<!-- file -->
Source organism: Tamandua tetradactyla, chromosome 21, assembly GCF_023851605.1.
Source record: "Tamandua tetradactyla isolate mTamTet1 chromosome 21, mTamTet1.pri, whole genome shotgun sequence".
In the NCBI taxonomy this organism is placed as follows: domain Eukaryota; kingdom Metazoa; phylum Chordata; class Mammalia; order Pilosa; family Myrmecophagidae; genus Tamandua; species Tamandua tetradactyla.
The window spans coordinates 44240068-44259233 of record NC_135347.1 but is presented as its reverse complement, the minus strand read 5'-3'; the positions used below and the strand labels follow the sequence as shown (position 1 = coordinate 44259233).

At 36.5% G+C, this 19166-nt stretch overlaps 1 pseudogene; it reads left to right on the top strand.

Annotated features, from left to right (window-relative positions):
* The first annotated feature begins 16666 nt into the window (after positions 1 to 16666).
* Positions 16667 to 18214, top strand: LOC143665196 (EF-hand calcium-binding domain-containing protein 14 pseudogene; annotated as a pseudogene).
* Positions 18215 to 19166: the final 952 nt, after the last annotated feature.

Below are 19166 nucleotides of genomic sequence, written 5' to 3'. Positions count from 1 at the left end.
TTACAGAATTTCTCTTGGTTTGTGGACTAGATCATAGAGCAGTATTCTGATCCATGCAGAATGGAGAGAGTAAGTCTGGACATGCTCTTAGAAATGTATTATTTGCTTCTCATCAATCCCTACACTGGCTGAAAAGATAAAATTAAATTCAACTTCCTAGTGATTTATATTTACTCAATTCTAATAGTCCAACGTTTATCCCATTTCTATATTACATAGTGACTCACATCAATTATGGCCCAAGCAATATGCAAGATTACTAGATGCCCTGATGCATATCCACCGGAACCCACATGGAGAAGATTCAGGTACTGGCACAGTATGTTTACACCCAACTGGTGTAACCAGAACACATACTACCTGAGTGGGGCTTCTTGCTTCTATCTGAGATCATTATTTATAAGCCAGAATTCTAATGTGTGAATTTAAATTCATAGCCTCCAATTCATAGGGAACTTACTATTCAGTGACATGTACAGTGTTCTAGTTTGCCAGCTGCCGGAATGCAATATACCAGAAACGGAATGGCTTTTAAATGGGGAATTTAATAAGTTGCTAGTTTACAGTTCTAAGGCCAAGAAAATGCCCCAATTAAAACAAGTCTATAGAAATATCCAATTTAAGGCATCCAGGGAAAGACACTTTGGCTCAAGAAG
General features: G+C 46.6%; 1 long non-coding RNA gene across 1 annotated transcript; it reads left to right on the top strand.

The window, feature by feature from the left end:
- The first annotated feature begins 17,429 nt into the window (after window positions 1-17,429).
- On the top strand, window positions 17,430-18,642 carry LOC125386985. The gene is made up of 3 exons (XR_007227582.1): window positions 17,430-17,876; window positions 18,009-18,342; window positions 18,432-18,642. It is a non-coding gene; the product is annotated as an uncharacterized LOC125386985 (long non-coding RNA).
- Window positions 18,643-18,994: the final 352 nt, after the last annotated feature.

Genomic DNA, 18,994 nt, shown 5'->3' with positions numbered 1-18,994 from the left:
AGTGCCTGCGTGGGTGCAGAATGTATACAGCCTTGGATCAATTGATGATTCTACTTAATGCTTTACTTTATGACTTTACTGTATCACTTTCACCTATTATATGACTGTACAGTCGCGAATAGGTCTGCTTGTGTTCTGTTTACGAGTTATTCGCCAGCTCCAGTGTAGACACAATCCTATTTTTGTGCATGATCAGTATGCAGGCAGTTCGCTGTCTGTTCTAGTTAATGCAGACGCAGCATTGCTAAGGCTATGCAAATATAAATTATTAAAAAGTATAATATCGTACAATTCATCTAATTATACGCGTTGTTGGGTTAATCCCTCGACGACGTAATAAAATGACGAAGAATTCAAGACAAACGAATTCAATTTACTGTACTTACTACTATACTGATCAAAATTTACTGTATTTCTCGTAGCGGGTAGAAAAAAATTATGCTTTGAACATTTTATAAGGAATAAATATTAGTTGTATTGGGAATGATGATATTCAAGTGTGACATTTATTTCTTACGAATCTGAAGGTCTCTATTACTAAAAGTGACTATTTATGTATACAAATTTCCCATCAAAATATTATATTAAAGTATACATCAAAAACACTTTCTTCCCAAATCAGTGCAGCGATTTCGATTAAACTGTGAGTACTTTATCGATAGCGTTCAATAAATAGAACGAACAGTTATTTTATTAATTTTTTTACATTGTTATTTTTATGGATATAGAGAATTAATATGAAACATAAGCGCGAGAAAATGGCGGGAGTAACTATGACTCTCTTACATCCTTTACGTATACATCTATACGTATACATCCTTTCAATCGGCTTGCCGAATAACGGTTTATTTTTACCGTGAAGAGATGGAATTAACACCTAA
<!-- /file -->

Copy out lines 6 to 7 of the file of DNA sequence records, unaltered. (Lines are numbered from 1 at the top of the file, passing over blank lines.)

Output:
Annotated features, from left to right (window-relative positions):
* The first annotated feature begins 16666 nt into the window (after positions 1 to 16666).